The present cross-sectional study examined if there are substance-associated elevations in markers of monocyte activation and intestinal damage in virally suppressed, methamphetamine-using MSM. In order to provide multiple indices of substance use, we included two measures: recent stimulant use – urine toxicology screening for methamphetamine and cocaine, which measures any use in the prior 72 h; and substance use severity – the Addiction Severity Index (ASI) is a self-report measure of the extent to which individuals engage in more problematic, chronic patterns of substance use. We hypothesized that biologically confirmed, recent stimulant use and greater self-reported severity of all substances used would be associated with elevations in two markers of monocyte activation that predict HIV disease progression: higher sCD14 and soluble CD163 (sCD163) levels [9,16,17]. We also proposed that substance-associated elevations in these markers of monocyte activation would be mediated by greater intestinal damage as measured by higher intestinal fatty acid binding protein (iFABP) levels [18].


HIV-positive, methamphetamine-using MSM were recruited from substance abuse treatment programs, HIV medical clinics, AIDS service organizations, the community, and referrals from active participants for a randomized controlled trial [19]. At an in-person screening visit, participants completed a signed informed consent that included consent for specimen banking. All enrolled participants met the following inclusion criteria: 18 years of age or older; be a man who has sex with other men; have documentation of HIV-positive serostatus (i.e. letter of diagnosis or ART medications other than Truvada matched to photo identification); and provide a urine or hair sample that was confirmed to be reactive for methamphetamine.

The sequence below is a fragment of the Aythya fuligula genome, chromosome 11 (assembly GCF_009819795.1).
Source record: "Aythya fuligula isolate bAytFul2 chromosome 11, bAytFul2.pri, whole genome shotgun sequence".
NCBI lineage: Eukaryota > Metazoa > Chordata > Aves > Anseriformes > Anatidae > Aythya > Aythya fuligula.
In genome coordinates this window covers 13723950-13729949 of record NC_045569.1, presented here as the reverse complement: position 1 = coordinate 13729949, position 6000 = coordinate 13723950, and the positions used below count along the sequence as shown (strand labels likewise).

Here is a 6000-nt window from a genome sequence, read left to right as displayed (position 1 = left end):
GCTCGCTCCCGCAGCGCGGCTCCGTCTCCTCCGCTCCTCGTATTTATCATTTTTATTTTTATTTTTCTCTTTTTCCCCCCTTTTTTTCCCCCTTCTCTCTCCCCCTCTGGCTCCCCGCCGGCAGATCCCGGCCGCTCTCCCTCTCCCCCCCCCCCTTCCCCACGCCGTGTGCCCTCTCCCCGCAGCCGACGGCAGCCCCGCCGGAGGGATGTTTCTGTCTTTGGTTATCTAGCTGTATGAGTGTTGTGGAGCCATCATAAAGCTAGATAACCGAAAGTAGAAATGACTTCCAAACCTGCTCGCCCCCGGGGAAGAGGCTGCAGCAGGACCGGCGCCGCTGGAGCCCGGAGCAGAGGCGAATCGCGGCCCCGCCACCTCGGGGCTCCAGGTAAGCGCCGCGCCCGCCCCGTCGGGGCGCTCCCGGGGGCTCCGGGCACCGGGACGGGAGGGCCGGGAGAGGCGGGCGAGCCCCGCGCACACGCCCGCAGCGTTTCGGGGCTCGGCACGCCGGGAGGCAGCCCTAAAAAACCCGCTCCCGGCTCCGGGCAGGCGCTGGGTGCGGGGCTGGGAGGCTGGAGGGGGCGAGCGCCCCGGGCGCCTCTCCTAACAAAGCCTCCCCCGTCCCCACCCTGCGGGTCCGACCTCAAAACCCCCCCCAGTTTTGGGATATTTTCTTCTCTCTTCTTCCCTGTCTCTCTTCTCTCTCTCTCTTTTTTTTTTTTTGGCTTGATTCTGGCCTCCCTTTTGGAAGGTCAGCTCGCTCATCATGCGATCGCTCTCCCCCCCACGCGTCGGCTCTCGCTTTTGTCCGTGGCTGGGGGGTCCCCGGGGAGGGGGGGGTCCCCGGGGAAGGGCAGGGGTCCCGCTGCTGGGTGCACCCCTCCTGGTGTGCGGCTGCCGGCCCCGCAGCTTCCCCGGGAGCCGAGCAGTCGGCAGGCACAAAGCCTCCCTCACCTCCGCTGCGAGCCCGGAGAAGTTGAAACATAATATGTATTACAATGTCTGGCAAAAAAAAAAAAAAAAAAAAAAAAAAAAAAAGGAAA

Enrolled participants completed a separate baseline assessment approximately 1 week later that included a detailed battery of psychosocial measures, a second urine sample for on-site toxicology testing, and peripheral venous blood sample to measure HIV disease markers. Participants also provided an additional two 10-ml EDTA tubes for specimen banking. Only those with undetectable HIV viral load (<40 copies/ml) were included in the present study. The present study was approved by the Institutional Review Boards for the University of California, San Francisco, and also the University of Miami and Northwestern University.